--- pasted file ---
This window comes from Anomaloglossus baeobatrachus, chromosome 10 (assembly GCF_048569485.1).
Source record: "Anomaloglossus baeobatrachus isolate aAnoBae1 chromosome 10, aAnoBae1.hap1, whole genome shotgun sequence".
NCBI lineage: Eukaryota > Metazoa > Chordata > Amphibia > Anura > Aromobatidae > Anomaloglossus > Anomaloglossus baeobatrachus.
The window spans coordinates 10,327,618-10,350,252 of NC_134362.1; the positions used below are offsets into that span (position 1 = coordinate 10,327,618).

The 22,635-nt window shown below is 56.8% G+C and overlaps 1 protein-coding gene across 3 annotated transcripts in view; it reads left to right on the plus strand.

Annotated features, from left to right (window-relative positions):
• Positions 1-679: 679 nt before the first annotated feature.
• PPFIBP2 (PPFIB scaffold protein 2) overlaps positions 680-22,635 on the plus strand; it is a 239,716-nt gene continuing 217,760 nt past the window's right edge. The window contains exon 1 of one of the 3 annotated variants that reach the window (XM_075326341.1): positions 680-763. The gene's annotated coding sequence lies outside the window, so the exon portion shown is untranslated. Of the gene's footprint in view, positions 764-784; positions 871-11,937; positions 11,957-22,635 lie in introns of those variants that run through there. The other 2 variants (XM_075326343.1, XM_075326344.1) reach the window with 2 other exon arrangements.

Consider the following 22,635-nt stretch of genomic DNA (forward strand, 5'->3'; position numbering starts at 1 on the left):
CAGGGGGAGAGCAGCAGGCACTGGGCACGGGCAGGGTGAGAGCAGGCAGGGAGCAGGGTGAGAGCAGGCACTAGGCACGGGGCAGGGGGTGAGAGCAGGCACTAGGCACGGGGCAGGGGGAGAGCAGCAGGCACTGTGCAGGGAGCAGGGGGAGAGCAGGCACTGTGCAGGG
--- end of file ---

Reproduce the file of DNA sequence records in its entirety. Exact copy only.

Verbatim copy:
This window comes from Anomaloglossus baeobatrachus, chromosome 10 (assembly GCF_048569485.1).
Source record: "Anomaloglossus baeobatrachus isolate aAnoBae1 chromosome 10, aAnoBae1.hap1, whole genome shotgun sequence".
NCBI lineage: Eukaryota > Metazoa > Chordata > Amphibia > Anura > Aromobatidae > Anomaloglossus > Anomaloglossus baeobatrachus.
The window spans coordinates 10,327,618-10,350,252 of NC_134362.1; the positions used below are offsets into that span (position 1 = coordinate 10,327,618).

The 22,635-nt window shown below is 56.8% G+C and overlaps 1 protein-coding gene across 3 annotated transcripts in view; it reads left to right on the plus strand.

Annotated features, from left to right (window-relative positions):
• Positions 1-679: 679 nt before the first annotated feature.
• PPFIBP2 (PPFIB scaffold protein 2) overlaps positions 680-22,635 on the plus strand; it is a 239,716-nt gene continuing 217,760 nt past the window's right edge. The window contains exon 1 of one of the 3 annotated variants that reach the window (XM_075326341.1): positions 680-763. The gene's annotated coding sequence lies outside the window, so the exon portion shown is untranslated. Of the gene's footprint in view, positions 764-784; positions 871-11,937; positions 11,957-22,635 lie in introns of those variants that run through there. The other 2 variants (XM_075326343.1, XM_075326344.1) reach the window with 2 other exon arrangements.

Consider the following 22,635-nt stretch of genomic DNA (forward strand, 5'->3'; position numbering starts at 1 on the left):
CAGGGGGAGAGCAGCAGGCACTGGGCACGGGCAGGGTGAGAGCAGGCAGGGAGCAGGGTGAGAGCAGGCACTAGGCACGGGGCAGGGGGTGAGAGCAGGCACTAGGCACGGGGCAGGGGGAGAGCAGCAGGCACTGTGCAGGGAGCAGGGGGAGAGCAGGCACTGTGCAGGG